Eating locally and seasonally is a fantastic way to improve your health, support your community and go easy on your wallet. Produce that is ripe and fresh from a local farm will be packed with vital nutrients, as it doesn’t have far to go between the soil and your belly. It’s also generally less expensive—produce that is out of season is often imported from elsewhere for a pretty penny. Plus, it just tastes better! Here are some of my favorite farm fresh seasonal produce options in the Southeast, found between late April and early June. Happy harvesting!
3 Ways to use my Favorite Seasonal Produce and 3 Health Reasons Why!
Asparagus: Steam and garnish lemon juice, grated lemon zest and a dollop of pesto | Serve in an omelet with cherry tomatoes and basil | Roast and puree with leeks, onions, potatoes, vegetable broth and sea salt into a soup (enjoy chilled as well).
Health Benefits of Asparagus: Source of glutathione, one of the most important antioxidants to help combat stress, poor sleep and pollution | Contains inulin and fiber for improved digestive and bowel health | High B-Vitamin content, which is crucial for proper metabolism
Beets: Bake until caramelized then top with plain yogurt mixed with lemon juice and fresh dill | Steam and chill, then blend in a smoothie with frozen raspberries, banana and almond milk | Sauté beet greens with garlic then enjoy them on an open-face sandwich with hardboiled eggs, salt and pepper
Health Benefits of Beets: Beet consumption has been shown to lower blood pressure, likely due to its high nitrate concentration | Contain betaine and folate, which decreases inflammation and may improve mood| Support natural detoxification processes and improve liver function
Fennel: Brown thick slices in olive oil and salt then add chicken stock braise until completely soft and top with dried cherries and capers | Blend raw slices with 1 peeled orange, ice and honey for a refreshing smoothie | Thinly slice and toss with walnuts and julienne green apple, drizzle with a mixture of Dijon, olive oil and balsamic
Health Benefits of Fennel: Improves digestive upset, constipation, gas and bloating | Strong source of potassium, which works as an electrolyte for crucial for healthy cognitive abilities and brain function | Filled with Vitamin C to protect the immune system and repair skin tissue
Ramps (a.k.a. wild leeks): trim ends and grill with Portobello mushrooms, then season with sesame oil, salt and pepper | Swap for garlic in a homemade hummus recipe with chickpeas, lemon juice, salt, cumin and a touch of tahini paste | Chop thinly and add to chicken salad with Dijon mustard, chopped tarragon, pecans and a touch of mayo.
Health Benefits of Ramps: Offer Vitamin A, which promotes strong eyesight and the formation of healthy bones and teeth | Abundant polyphenols, antioxidants that help protect blood cells from damage and reduce inflammation | Contain selenium, an often-overlooked mineral, essential for proper thyroid function and shown to help treat prostate cancer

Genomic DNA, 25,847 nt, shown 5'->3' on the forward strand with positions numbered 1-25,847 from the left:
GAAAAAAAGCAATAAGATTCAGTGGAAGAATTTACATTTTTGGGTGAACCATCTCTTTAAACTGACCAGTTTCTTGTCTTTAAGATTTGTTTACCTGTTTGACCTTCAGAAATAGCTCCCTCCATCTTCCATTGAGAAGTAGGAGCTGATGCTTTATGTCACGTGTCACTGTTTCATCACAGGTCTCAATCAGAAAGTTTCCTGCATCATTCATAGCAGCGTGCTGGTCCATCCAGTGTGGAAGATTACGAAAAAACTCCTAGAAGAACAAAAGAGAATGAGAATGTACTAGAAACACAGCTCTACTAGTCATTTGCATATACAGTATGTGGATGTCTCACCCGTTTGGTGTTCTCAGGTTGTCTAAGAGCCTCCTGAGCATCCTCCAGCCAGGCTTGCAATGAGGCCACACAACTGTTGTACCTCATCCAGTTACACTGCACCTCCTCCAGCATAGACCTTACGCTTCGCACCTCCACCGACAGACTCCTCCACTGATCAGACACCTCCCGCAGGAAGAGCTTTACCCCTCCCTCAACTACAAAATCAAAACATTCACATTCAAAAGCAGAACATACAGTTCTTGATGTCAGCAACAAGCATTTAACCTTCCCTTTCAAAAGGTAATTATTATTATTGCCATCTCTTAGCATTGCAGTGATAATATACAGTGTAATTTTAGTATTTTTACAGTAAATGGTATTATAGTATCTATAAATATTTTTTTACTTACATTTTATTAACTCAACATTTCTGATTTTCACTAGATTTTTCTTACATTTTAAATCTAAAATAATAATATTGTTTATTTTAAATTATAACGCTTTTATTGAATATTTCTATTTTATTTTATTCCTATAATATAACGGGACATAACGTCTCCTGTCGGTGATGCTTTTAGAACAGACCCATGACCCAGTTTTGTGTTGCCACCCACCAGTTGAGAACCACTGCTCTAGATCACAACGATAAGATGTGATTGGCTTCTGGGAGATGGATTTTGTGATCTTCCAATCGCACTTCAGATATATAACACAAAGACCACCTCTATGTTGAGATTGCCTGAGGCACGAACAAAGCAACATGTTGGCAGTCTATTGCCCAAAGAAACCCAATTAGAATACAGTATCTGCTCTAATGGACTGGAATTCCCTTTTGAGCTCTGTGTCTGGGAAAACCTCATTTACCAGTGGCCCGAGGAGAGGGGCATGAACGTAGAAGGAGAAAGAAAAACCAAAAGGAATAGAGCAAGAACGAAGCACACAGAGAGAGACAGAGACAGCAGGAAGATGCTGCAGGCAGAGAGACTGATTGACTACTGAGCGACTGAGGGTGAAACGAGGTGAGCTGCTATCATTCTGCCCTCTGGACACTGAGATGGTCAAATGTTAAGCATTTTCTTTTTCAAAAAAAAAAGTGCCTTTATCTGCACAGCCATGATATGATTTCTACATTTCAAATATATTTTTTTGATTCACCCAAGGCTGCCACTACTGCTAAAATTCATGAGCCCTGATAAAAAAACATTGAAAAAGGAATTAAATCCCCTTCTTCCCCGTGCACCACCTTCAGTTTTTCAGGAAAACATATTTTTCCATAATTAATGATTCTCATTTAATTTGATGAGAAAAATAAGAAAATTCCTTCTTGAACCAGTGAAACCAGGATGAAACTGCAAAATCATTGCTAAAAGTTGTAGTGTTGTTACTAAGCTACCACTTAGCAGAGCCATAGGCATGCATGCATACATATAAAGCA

Mint: Steep in warm water with lemon and honey, chill for refreshing tea | Use in a pesto with pine nuts, olive oil, garlic, sea salt and lemon juice | Make mint sugar by blending a small handful leaves with coconut or maple syrup
Health Benefits of Mint: Activates secretion of digestive enzymes for improved digestion and used as a palate cleanser | The scent is used to aid nausea and headaches and clear congestion | Natural stimulant for energy, brightened mood, mental clarity and alertness
Strawberries: Blend with raw cashews, maple syrup and a touch of water for a healthy dessert cream alternative| Roast and drizzle with syrupy balsamic, enjoy over arugula | Mash with honey, almond oil and a few squeezes of lemon juice for a 5 minute face mask
Health Benefits of Strawberries: Contains the flavonoid quercetin, known to reduce the risk of heart diseases and combat arterial plaque and risk of stroke | It’s gorgeous color comes from anthocynanins, which can stimulate the burning of stored fat and improve short term memory | High in fiber for improved detoxification and bowel function
Radishes: Serve raw with room temperature grassfed butter that has been mixed with fresh chopped herbs | Pickle by soaking raw matchstick-cut pieces in a 3:1 ratio of wine vinegar to honey with a pinch of salt overnight, drain | slice thinly and serve on toasted bread over mashed avocado with chopped chives and garlic salt
Health Benefits of Radishes: According to Chinese medicine, radishes are a cooling food that are perfect for welcoming the body to warmer months | Pungent flavor and scent can help eliminate excess mucus and clear sinuses | Low in calorie but high in nutrients, so they’re a good option for a healthy weight-loss diet
Laura Lea is a Certified Holistic chef, recipe developer and food writer based in her hometown of Nashville. Her company LL Balanced is at your service to provide easy, nutritious, family-friendly recipes that will make eating healthy a pleasure and restore balanced to your life. Laura Lea is a Certified Holistic Chef, not a registered dietician, nutritionist or doctor, and her opinion should not be taken as medical advice. Please consult one such licensed professional before making any significant changes to your diet